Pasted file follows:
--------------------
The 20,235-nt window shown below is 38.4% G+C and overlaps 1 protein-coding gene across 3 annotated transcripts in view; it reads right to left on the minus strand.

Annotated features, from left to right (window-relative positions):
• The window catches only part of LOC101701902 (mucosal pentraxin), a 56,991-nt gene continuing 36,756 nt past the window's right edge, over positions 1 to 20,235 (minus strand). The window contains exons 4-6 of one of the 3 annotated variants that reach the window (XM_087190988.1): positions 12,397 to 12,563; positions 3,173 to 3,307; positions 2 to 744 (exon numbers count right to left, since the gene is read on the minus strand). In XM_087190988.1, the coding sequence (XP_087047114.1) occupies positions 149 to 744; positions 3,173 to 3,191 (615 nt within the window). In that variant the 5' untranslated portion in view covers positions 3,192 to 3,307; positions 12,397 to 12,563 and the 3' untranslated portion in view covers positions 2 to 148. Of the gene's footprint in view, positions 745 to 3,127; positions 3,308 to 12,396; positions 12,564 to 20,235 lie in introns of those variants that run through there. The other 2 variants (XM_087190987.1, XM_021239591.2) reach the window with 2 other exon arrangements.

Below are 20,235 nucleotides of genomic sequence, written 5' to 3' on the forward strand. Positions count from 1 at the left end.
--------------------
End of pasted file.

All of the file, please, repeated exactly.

The 20,235-nt window shown below is 38.4% G+C and overlaps 1 protein-coding gene across 3 annotated transcripts in view; it reads right to left on the minus strand.

Annotated features, from left to right (window-relative positions):
• The window catches only part of LOC101701902 (mucosal pentraxin), a 56,991-nt gene continuing 36,756 nt past the window's right edge, over positions 1 to 20,235 (minus strand). The window contains exons 4-6 of one of the 3 annotated variants that reach the window (XM_087190988.1): positions 12,397 to 12,563; positions 3,173 to 3,307; positions 2 to 744 (exon numbers count right to left, since the gene is read on the minus strand). In XM_087190988.1, the coding sequence (XP_087047114.1) occupies positions 149 to 744; positions 3,173 to 3,191 (615 nt within the window). In that variant the 5' untranslated portion in view covers positions 3,192 to 3,307; positions 12,397 to 12,563 and the 3' untranslated portion in view covers positions 2 to 148. Of the gene's footprint in view, positions 745 to 3,127; positions 3,308 to 12,396; positions 12,564 to 20,235 lie in introns of those variants that run through there. The other 2 variants (XM_087190987.1, XM_021239591.2) reach the window with 2 other exon arrangements.

Below are 20,235 nucleotides of genomic sequence, written 5' to 3' on the forward strand. Positions count from 1 at the left end.